None of the first batch of samples of Ting Hsin Oil and Fat Industrial Co’s (頂新製油實業) cooking oils were found to contain an excessive level of dioxin, the Food and Drug Administration (FDA) said yesterday.
FDA interim director-general Chiang Yu-mei (姜郁美) told an afternoon news conference that the first batch of oil samples tested for the toxic chemical included seven samples of Ting Hsin Oil’s lard and beef tallow imported from Vietnam, two lard samples from Ting Hsin Oil’s suppliers and a lard sample from Cheng I Food Co (正義股份).
“We received the results at about noon. They showed that the dioxin presence in all the samples were within the nation’s maximum permissible levels, which are 1 per gram of fat [pg WHO-TEQ/g] for lard and 2.5pg WHO-TEQ/g for beef tallow,” Chiang said.
The lard samples contained dioxin at levels ranging from 0.087 to 0.637pg WHO-TEQ/g, while the concentration of the toxic chemical in the beef tallow ranged from 0.218 to 0.863pg WHO-TEQ/g, he said.
The test results came less than a week after the agency was strongly criticized for an 11-day delay in sending the samples of Ting Hsin Oil’s cooking oils imported from Vietnam — which according to a tip might have been contaminated with the Agent Orange herbicide — for dioxin screening.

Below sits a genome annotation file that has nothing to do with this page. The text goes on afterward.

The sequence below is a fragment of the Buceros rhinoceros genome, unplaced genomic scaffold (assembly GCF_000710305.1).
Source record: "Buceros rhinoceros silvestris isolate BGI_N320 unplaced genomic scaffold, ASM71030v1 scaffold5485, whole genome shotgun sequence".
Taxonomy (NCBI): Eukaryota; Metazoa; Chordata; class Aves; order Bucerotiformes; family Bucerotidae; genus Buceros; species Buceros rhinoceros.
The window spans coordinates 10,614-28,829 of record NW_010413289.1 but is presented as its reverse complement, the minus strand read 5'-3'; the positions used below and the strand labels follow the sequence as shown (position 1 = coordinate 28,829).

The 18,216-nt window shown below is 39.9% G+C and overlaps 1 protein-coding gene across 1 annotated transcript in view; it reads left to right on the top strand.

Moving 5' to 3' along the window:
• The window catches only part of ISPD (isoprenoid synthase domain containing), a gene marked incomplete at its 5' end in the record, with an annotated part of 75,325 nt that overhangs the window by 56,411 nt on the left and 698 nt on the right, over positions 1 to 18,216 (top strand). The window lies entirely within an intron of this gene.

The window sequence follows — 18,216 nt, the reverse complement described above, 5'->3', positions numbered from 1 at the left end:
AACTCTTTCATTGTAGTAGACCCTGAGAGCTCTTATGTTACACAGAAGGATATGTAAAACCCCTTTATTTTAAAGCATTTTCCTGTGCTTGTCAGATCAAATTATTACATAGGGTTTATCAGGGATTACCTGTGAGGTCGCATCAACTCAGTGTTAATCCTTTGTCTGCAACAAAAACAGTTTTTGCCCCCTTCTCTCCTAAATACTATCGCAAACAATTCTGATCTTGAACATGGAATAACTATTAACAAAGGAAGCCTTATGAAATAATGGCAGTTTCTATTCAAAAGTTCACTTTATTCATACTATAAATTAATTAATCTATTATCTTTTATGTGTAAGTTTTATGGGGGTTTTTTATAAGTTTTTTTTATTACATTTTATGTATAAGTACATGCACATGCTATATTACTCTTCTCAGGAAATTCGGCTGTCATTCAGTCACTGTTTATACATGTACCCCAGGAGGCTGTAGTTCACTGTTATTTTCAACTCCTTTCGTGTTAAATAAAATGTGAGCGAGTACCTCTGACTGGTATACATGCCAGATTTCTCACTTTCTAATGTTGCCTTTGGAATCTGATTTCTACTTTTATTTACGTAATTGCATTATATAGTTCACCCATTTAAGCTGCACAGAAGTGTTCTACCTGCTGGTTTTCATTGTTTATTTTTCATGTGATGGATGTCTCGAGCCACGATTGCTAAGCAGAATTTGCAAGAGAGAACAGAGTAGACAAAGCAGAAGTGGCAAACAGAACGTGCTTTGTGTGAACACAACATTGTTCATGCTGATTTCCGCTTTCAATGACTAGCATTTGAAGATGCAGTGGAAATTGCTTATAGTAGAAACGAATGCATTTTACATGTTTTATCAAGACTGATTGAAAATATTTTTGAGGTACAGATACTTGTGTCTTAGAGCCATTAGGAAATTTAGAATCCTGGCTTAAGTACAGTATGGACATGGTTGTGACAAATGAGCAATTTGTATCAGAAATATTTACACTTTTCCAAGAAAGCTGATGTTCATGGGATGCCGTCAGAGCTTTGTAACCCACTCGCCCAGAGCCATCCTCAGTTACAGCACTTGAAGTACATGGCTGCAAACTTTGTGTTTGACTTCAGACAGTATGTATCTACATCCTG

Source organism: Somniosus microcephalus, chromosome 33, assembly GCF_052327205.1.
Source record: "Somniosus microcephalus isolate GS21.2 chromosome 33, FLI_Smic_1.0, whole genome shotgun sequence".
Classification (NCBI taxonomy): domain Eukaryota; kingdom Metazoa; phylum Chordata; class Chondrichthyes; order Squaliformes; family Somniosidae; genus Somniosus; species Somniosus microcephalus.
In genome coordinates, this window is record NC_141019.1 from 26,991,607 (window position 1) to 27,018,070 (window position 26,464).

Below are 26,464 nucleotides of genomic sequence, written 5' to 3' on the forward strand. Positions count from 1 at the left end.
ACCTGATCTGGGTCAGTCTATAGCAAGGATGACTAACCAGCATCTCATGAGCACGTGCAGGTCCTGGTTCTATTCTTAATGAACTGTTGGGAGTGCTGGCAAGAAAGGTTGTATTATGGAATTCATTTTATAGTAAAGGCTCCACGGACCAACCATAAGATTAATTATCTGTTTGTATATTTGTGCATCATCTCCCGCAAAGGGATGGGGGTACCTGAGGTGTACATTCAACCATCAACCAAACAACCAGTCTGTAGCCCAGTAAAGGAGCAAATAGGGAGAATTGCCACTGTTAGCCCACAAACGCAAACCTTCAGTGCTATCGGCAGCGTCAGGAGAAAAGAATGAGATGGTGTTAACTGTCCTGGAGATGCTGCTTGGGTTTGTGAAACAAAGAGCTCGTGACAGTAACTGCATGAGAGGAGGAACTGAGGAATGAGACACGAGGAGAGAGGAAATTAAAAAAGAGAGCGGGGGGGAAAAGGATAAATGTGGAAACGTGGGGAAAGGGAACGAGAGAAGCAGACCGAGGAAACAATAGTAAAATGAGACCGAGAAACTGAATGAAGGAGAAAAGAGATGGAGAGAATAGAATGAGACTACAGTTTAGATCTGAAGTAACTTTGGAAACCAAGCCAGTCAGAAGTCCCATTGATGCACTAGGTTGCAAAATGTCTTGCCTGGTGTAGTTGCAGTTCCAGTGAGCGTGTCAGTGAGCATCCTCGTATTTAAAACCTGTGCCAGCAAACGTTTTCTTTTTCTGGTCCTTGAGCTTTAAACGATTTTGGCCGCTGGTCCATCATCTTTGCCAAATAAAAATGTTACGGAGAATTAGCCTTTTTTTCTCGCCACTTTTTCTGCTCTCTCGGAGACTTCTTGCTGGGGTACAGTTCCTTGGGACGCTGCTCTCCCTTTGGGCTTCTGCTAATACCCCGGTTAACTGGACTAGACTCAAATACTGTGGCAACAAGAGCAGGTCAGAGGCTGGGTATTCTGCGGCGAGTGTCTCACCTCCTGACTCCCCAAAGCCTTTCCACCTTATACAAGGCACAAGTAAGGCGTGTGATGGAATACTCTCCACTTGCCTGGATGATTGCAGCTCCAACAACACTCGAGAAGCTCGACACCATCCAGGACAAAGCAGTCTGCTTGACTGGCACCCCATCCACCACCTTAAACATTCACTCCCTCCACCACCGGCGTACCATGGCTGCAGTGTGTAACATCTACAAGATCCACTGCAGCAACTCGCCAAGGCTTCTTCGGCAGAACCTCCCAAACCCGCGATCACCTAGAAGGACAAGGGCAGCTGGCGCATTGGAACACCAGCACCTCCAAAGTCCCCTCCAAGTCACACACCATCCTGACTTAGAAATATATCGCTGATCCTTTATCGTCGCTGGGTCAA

The agency received seven samples of Ting Hsin Oil’s Vietnamese lard and beef tallow and five samples of the company’s coconut oil and beef tallow from Australia from the Changhua District Prosecutors’ Office on Oct. 24 and Oct. 25 respectively.
It did not forward the samples to a special laboratory at National Cheng Kung University until Monday and Tuesday last week respectively.
The FDA had previously said it did not expect the test results for at least two weeks, so it appears the lab put a rush on the tests.
Chiang said more oil samples are still being tested, but it is not known when the results will be released.
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